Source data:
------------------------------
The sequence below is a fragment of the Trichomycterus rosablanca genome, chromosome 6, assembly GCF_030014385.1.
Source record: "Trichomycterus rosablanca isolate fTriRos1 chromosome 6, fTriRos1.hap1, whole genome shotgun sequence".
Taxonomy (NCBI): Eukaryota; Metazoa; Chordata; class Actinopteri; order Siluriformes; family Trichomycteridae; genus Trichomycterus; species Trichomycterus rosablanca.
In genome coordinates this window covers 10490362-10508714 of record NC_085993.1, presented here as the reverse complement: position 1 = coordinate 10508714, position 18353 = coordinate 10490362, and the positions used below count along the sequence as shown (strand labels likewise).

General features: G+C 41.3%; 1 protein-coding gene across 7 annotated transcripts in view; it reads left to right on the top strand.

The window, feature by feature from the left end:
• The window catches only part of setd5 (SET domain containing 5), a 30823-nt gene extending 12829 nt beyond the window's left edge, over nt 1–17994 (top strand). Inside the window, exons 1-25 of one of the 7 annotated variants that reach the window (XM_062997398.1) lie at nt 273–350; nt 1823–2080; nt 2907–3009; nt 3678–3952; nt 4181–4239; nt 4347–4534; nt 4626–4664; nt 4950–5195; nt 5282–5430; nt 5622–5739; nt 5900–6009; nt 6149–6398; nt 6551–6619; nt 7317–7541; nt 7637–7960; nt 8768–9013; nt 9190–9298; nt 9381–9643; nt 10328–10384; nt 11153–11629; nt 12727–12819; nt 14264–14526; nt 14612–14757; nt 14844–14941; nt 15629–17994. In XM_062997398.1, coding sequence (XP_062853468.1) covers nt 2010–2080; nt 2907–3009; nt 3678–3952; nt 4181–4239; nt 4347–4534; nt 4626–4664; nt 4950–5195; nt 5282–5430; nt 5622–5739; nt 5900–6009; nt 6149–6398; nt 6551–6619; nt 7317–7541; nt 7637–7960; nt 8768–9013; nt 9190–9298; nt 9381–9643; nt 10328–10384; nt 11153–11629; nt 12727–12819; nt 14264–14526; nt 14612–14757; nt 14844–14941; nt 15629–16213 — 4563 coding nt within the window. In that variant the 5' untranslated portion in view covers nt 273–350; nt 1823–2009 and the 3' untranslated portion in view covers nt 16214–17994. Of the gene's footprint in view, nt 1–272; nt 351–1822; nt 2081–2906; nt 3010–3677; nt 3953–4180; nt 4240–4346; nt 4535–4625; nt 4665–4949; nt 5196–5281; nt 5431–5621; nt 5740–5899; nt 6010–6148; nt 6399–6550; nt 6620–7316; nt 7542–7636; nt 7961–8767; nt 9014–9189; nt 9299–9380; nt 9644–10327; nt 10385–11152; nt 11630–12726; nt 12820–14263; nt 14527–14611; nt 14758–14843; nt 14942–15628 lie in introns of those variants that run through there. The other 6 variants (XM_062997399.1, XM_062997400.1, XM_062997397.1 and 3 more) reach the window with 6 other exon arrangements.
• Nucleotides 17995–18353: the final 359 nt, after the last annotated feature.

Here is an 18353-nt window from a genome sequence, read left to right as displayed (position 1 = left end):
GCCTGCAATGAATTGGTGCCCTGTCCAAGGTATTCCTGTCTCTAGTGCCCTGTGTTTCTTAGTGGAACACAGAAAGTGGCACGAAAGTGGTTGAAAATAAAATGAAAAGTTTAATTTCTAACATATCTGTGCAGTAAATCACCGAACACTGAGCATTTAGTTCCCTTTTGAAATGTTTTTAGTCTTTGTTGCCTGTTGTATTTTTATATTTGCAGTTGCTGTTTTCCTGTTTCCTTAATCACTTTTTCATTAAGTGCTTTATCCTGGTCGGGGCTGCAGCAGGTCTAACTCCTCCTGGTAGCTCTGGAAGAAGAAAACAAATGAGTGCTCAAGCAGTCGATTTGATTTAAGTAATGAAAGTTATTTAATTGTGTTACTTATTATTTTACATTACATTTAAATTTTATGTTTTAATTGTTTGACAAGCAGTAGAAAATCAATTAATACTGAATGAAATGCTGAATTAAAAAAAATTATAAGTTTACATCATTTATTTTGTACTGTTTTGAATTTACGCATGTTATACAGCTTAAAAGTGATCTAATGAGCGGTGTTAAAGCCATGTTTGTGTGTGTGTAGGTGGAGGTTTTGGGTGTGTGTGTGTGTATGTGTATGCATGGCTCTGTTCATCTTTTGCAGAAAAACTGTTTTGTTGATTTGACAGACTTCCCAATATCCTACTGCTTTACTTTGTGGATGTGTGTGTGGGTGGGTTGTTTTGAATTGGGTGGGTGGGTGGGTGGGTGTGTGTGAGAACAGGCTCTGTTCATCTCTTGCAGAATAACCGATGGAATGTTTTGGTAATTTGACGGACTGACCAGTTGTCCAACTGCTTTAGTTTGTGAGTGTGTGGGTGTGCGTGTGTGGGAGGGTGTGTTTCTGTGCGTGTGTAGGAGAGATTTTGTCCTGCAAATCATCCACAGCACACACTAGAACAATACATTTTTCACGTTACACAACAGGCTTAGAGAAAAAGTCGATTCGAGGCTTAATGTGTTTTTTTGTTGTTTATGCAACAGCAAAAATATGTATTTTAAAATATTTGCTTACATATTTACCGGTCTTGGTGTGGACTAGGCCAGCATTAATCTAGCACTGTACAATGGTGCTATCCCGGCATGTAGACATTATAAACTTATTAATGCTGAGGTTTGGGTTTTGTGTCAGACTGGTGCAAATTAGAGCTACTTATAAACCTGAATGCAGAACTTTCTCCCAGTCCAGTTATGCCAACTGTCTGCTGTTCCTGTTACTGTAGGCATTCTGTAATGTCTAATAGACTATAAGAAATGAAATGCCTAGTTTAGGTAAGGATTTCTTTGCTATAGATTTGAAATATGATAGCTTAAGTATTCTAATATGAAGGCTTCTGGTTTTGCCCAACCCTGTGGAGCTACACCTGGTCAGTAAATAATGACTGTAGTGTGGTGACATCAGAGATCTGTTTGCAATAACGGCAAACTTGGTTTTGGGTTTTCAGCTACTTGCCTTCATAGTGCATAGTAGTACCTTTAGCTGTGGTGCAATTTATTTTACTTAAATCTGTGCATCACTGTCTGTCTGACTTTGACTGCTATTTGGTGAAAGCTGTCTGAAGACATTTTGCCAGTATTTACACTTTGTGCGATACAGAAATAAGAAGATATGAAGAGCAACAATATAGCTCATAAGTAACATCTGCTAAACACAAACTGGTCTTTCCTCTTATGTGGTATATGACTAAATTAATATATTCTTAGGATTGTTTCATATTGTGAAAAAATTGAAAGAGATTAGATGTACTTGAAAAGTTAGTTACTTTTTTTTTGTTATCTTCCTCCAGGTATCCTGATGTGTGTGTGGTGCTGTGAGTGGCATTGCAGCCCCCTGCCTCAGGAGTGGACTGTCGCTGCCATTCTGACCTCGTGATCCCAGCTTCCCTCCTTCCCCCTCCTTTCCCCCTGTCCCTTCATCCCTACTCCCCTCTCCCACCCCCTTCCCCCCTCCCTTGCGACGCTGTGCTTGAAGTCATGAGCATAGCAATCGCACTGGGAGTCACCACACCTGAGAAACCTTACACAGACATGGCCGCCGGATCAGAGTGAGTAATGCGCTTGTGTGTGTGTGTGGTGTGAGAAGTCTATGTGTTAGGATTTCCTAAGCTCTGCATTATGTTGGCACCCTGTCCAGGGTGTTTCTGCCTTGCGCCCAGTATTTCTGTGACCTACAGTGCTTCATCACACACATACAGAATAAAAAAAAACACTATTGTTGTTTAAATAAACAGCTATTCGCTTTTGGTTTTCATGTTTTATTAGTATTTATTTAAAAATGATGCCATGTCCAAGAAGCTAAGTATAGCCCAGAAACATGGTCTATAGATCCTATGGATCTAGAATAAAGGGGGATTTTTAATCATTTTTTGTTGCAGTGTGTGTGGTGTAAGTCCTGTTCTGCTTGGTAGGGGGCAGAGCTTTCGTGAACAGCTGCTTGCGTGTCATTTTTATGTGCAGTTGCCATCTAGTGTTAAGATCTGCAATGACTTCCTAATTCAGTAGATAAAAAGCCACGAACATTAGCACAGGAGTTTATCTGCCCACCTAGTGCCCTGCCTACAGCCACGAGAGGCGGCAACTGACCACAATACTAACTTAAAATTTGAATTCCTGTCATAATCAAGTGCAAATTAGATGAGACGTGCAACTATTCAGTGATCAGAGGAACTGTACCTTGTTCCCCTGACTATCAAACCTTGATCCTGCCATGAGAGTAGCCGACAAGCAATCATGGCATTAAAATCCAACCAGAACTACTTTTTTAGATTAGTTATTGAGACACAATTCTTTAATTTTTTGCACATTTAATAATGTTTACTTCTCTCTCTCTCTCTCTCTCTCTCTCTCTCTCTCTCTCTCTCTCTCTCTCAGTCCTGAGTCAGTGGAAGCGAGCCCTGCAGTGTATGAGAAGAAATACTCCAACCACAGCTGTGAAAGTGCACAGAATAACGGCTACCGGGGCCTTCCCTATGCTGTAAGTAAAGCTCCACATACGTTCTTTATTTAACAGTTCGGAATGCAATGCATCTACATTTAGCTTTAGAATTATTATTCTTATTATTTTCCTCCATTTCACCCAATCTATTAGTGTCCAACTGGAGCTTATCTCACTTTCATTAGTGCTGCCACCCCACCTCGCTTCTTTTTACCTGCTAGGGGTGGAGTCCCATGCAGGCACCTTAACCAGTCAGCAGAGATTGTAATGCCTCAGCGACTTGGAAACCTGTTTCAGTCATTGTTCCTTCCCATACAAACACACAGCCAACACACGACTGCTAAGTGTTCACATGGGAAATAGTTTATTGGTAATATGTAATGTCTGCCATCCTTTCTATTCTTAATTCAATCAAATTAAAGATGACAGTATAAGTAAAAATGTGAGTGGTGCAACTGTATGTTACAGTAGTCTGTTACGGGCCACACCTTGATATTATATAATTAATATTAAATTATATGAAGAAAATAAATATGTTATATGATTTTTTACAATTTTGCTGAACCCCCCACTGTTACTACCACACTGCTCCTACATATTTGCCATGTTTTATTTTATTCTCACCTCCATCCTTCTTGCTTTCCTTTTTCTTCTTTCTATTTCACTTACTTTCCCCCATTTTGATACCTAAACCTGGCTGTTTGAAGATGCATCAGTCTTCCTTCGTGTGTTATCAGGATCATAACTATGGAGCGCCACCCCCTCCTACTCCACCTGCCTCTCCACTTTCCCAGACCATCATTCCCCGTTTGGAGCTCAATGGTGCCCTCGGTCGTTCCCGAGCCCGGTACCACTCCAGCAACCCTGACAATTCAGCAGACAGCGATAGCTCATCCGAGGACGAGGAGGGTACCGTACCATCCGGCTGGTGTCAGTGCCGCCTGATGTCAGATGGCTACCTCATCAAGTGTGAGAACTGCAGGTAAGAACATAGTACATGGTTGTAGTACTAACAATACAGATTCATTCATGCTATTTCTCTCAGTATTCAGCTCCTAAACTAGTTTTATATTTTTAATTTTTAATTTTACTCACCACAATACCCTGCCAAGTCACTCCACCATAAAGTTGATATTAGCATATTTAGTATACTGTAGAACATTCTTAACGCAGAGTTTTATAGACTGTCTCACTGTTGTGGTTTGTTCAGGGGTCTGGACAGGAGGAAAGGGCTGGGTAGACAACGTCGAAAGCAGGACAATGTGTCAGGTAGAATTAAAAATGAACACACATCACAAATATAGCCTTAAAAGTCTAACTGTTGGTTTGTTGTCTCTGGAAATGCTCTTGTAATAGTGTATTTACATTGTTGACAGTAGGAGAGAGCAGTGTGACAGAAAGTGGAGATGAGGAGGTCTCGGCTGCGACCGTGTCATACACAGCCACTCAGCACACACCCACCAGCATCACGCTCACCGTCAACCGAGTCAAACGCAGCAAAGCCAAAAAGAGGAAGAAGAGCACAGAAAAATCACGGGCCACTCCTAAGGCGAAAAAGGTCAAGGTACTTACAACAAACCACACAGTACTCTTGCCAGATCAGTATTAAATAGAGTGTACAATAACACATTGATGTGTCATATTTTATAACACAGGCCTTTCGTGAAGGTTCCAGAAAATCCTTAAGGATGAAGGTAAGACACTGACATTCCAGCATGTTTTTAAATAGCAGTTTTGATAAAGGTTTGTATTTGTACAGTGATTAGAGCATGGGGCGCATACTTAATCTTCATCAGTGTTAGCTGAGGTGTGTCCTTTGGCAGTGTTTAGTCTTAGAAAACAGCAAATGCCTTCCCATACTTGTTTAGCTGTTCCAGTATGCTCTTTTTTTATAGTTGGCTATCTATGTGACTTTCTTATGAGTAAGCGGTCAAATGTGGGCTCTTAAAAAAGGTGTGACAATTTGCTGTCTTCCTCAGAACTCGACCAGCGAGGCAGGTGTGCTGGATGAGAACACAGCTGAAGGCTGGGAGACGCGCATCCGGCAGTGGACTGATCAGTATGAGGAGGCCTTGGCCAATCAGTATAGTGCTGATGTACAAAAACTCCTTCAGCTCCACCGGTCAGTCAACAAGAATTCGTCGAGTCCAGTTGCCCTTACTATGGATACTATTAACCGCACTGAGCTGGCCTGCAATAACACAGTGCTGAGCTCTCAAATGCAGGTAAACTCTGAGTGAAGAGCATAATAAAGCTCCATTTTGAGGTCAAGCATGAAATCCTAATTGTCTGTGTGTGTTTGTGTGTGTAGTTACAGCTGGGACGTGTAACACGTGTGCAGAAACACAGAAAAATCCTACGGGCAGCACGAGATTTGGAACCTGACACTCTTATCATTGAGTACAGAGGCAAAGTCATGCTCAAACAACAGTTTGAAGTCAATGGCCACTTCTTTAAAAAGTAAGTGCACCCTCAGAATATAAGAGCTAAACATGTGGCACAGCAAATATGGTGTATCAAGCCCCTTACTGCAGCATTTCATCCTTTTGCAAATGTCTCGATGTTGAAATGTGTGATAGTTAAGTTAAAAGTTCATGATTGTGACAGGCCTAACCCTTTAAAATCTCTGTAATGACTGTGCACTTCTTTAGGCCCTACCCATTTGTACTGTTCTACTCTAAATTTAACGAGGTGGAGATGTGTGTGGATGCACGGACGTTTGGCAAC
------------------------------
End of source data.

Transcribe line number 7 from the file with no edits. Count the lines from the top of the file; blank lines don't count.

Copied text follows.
• The window catches only part of setd5 (SET domain containing 5), a 30823-nt gene extending 12829 nt beyond the window's left edge, over nt 1–17994 (top strand). Inside the window, exons 1-25 of one of the 7 annotated variants that reach the window (XM_062997398.1) lie at nt 273–350; nt 1823–2080; nt 2907–3009; nt 3678–3952; nt 4181–4239; nt 4347–4534; nt 4626–4664; nt 4950–5195; nt 5282–5430; nt 5622–5739; nt 5900–6009; nt 6149–6398; nt 6551–6619; nt 7317–7541; nt 7637–7960; nt 8768–9013; nt 9190–9298; nt 9381–9643; nt 10328–10384; nt 11153–11629; nt 12727–12819; nt 14264–14526; nt 14612–14757; nt 14844–14941; nt 15629–17994. In XM_062997398.1, coding sequence (XP_062853468.1) covers nt 2010–2080; nt 2907–3009; nt 3678–3952; nt 4181–4239; nt 4347–4534; nt 4626–4664; nt 4950–5195; nt 5282–5430; nt 5622–5739; nt 5900–6009; nt 6149–6398; nt 6551–6619; nt 7317–7541; nt 7637–7960; nt 8768–9013; nt 9190–9298; nt 9381–9643; nt 10328–10384; nt 11153–11629; nt 12727–12819; nt 14264–14526; nt 14612–14757; nt 14844–14941; nt 15629–16213 — 4563 coding nt within the window. In that variant the 5' untranslated portion in view covers nt 273–350; nt 1823–2009 and the 3' untranslated portion in view covers nt 16214–17994. Of the gene's footprint in view, nt 1–272; nt 351–1822; nt 2081–2906; nt 3010–3677; nt 3953–4180; nt 4240–4346; nt 4535–4625; nt 4665–4949; nt 5196–5281; nt 5431–5621; nt 5740–5899; nt 6010–6148; nt 6399–6550; nt 6620–7316; nt 7542–7636; nt 7961–8767; nt 9014–9189; nt 9299–9380; nt 9644–10327; nt 10385–11152; nt 11630–12726; nt 12820–14263; nt 14527–14611; nt 14758–14843; nt 14942–15628 lie in introns of those variants that run through there. The other 6 variants (XM_062997399.1, XM_062997400.1, XM_062997397.1 and 3 more) reach the window with 6 other exon arrangements.